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Spatial Search, Migration and Regional Unemployment

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  • Molho, Ian

Abstract

The dominant explanation of spatial unemployment in the literature assumes that workers must live in an area in order to be able to access job offers. This gives rise to "compensating variations" in local wages and unemployment. However, for many occupations search is clearly conducted over longer distances from a home base. In the model presented in this paper, migration and unemployment are analysed both when the optimal search field is local, as in the traditional model, and when search is conducted over longer distances. I compare equilibria in these two regimes, and discuss the implications for regional policy. Copyright 2001 by The London School of Economics and Political Science

Suggested Citation

  • Molho, Ian, 2001. "Spatial Search, Migration and Regional Unemployment," Economica, London School of Economics and Political Science, vol. 68(270), pages 269-283, May.
  • Handle: RePEc:bla:econom:v:68:y:2001:i:270:p:269-83
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    References listed on IDEAS

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    1. Bencivenga, Valerie R & Smith, Bruce D, 1997. "Unemployment, Migration, and Growth," Journal of Political Economy, University of Chicago Press, vol. 105(3), pages 582-608, June.
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    Cited by:

    1. Lutgen, Vanessa & Van der Linden, Bruno, 2015. "Regional equilibrium unemployment theory at the age of the Internet," Regional Science and Urban Economics, Elsevier, vol. 53(C), pages 50-67.
    2. Patrick Kline & Enrico Moretti, 2013. "Place Based Policies with Unemployment," American Economic Review, American Economic Association, vol. 103(3), pages 238-243, May.
    3. repec:iab:iabzaf:v:37:i:4:p:393-408 is not listed on IDEAS
    4. Lorenz B. Fischer & Michael Pfaffermayr, 2015. "The more the merrier? Migration and Convergence among European Regions," Working Papers 2015-08, Faculty of Economics and Statistics, University of Innsbruck.
    5. Patrick Kline & Enrico Moretti, 2014. "People, Places, and Public Policy: Some Simple Welfare Economics of Local Economic Development Programs," Annual Review of Economics, Annual Reviews, vol. 6(1), pages 629-662, August.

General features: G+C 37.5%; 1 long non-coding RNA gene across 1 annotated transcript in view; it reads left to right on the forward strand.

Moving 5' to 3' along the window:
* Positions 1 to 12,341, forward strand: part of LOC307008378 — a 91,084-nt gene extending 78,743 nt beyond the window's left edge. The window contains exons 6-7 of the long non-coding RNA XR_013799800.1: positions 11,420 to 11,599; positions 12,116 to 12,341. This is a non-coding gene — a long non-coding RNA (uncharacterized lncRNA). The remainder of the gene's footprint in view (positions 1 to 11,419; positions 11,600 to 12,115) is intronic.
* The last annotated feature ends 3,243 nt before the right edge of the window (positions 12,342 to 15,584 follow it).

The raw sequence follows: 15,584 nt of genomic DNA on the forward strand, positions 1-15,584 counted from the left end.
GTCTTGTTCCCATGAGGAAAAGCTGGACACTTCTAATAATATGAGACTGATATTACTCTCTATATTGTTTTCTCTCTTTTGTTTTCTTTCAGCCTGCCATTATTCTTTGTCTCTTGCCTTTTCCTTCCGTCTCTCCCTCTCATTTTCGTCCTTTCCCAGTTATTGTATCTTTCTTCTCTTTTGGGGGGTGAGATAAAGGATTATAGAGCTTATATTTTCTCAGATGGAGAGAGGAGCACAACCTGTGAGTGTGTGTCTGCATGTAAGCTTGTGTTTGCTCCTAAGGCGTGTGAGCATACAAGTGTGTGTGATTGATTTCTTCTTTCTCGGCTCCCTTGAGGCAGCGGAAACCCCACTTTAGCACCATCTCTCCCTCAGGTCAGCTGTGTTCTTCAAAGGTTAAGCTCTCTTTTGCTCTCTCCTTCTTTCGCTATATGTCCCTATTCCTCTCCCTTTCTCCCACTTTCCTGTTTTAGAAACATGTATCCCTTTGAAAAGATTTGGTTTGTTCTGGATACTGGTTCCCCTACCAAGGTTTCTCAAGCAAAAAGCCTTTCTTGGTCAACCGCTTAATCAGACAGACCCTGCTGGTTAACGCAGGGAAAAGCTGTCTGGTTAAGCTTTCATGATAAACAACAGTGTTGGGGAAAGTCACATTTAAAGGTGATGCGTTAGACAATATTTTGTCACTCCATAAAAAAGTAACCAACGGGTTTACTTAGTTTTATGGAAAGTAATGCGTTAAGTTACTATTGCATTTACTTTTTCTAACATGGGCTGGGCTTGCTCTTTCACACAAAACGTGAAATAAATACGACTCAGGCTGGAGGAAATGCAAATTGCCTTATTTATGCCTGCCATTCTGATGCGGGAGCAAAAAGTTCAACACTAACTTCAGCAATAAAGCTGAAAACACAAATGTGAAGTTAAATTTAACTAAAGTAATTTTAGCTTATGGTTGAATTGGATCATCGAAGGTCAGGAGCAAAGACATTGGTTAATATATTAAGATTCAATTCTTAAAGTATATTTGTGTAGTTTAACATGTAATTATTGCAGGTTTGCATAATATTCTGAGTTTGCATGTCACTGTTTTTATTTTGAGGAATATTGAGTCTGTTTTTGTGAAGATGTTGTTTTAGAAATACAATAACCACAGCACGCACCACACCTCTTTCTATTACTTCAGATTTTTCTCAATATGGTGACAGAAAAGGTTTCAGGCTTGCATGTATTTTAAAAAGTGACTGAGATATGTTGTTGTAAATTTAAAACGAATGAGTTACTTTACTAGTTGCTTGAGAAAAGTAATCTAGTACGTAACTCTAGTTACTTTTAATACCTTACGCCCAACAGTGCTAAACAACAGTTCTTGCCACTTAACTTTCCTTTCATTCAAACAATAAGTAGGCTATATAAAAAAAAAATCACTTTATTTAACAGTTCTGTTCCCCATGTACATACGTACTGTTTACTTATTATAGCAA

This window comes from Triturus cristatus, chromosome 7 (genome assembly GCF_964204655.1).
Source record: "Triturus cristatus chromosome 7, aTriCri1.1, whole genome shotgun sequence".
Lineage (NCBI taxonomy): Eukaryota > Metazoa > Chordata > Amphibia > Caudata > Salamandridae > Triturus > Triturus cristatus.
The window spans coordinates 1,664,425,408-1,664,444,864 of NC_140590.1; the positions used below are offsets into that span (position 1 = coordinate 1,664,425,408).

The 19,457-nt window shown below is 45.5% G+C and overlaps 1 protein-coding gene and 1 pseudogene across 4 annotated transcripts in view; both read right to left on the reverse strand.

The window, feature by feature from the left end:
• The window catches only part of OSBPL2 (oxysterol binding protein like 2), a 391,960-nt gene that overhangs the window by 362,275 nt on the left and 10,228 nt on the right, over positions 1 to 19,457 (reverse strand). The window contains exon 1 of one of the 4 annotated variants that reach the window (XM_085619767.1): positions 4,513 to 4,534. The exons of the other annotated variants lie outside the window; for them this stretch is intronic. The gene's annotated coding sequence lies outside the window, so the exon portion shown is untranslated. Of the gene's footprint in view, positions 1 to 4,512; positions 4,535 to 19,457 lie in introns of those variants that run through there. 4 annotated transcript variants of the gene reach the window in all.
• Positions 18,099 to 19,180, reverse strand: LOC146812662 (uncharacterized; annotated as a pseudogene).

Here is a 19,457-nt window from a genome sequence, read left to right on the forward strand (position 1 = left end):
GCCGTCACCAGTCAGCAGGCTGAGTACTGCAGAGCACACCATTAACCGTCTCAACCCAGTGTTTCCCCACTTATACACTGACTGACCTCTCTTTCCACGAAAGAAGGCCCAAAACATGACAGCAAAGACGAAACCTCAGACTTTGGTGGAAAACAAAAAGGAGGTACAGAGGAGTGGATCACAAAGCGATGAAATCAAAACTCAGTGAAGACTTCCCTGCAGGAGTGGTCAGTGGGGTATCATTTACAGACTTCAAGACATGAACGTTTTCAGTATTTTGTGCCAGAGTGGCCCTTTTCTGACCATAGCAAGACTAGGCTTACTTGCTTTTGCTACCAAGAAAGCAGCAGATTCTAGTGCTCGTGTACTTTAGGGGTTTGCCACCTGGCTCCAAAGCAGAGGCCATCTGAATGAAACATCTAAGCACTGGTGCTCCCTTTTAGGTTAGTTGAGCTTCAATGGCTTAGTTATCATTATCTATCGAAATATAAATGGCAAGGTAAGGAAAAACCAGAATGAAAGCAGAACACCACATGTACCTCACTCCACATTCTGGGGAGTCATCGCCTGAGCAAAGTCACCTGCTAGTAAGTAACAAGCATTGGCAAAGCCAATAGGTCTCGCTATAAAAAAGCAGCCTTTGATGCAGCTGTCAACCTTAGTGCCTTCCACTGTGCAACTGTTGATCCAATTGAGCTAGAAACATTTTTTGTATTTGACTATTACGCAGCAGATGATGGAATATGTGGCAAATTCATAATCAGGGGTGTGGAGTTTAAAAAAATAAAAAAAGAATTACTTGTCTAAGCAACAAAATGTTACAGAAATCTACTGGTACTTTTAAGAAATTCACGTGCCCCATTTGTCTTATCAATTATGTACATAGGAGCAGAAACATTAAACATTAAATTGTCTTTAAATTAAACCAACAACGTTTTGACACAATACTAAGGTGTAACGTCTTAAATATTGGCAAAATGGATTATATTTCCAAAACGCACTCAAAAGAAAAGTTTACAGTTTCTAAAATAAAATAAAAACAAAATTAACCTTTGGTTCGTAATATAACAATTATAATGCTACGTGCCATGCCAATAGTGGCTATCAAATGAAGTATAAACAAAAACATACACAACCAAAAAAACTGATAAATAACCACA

6. Kawata, Keisuke & Nakajima, Kentaro & Sato, Yasuhiro, 2016. "Multi-region job search with moving costs," Regional Science and Urban Economics, Elsevier, vol. 61(C), pages 114-129.
    7. Ana María Díaz, 2013. "The Employment Advantages of Skilled Urban Municipalities in Colombia," ENSAYOS SOBRE POLÍTICA ECONÓMICA, BANCO DE LA REPÚBLICA - ESPE, vol. 31(70), pages 316-366, July.
    8. Keisuke Kawata & Kentaro Nakajima & Yasuhiro Sato, 2013. "Analyzing the impact of labor market integration," Discussion Papers in Economics and Business 13-28, Osaka University, Graduate School of Economics and Osaka School of International Public Policy (OSIPP).
    9. Ana María Díaz, 2011. "The Employment Advantages of Skilled Urban Areas," VNIVERSITAS ECONÓMICA 010087, UNIVERSIDAD JAVERIANA - BOGOTÁ.
    10. Matthias Wrede, 2015. "Wages, Rents, Unemployment, And The Quality Of Life: A Consistent Theory-Based Measure," Journal of Regional Science, Wiley Blackwell, vol. 55(4), pages 609-625, September.
    11. Huber, Peter, 2004. "Inter-regional mobility in the accession countries : a comparison with EU15 member states," Zeitschrift für ArbeitsmarktForschung - Journal for Labour Market Research, Institut für Arbeitsmarkt- und Berufsforschung (IAB), Nürnberg [Institute for Employment Research, Nuremberg, Germany], vol. 37(4), pages 393-408.
    12. repec:bla:presci:v:95:y:2016:i:4:p:693-707 is not listed on IDEAS
    13. KAWATA Keisuke & NAKAJIMA Kentaro & SATO Yasuhiro, 2014. "Competitive Search with Moving Costs," Discussion papers 14052, Research Institute of Economy, Trade and Industry (RIETI).
    14. Van Ommeren, Jos & Rietveld, Piet, 2005. "The commuting time paradox," Journal of Urban Economics, Elsevier, vol. 58(3), pages 437-454, November.

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